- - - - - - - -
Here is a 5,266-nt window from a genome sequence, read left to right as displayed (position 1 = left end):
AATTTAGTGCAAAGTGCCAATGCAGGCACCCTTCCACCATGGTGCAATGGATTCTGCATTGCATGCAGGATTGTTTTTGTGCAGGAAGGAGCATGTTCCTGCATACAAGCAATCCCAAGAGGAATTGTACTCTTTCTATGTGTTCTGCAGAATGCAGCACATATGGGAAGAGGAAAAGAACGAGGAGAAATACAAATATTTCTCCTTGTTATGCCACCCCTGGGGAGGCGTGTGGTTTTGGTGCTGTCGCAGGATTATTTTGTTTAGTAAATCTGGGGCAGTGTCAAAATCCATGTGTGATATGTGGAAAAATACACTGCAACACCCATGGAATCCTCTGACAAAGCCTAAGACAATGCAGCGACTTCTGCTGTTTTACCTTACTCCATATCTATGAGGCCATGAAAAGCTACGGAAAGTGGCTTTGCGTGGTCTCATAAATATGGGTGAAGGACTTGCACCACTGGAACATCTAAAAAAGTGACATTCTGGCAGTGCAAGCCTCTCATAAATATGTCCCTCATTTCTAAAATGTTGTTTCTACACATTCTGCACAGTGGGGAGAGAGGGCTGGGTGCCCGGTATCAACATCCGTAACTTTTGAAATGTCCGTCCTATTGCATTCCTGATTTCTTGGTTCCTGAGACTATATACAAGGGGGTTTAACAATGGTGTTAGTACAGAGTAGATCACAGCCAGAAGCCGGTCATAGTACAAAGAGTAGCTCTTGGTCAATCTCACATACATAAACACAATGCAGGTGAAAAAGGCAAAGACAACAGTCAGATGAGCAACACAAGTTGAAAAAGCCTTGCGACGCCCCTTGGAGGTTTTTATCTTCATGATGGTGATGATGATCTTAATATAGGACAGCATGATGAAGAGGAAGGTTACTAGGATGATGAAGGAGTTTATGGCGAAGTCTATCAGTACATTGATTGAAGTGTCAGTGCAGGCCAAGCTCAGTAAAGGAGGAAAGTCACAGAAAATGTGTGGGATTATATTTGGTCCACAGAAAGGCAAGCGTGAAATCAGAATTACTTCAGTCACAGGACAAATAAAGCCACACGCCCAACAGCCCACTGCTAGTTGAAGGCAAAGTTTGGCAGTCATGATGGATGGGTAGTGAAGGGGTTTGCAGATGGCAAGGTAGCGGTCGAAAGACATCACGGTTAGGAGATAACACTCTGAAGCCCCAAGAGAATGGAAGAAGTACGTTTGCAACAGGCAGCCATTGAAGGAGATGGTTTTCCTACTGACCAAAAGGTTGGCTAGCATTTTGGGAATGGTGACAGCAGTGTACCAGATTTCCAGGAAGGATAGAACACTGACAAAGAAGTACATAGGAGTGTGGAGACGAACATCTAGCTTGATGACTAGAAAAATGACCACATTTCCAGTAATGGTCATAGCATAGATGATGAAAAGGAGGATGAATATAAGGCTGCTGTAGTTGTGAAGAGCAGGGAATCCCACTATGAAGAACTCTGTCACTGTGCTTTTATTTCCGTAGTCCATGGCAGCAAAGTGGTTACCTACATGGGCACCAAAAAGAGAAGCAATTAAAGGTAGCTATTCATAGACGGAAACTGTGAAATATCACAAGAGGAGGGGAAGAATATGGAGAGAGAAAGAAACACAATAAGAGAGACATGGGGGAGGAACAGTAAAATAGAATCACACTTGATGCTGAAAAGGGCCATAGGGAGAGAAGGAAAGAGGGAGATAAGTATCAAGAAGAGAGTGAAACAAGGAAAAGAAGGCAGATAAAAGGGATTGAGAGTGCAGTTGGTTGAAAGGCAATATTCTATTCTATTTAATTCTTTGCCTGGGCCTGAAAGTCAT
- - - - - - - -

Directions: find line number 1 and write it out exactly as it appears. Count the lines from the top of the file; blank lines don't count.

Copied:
Here is a 5,266-nt window from a genome sequence, read left to right as displayed (position 1 = left end):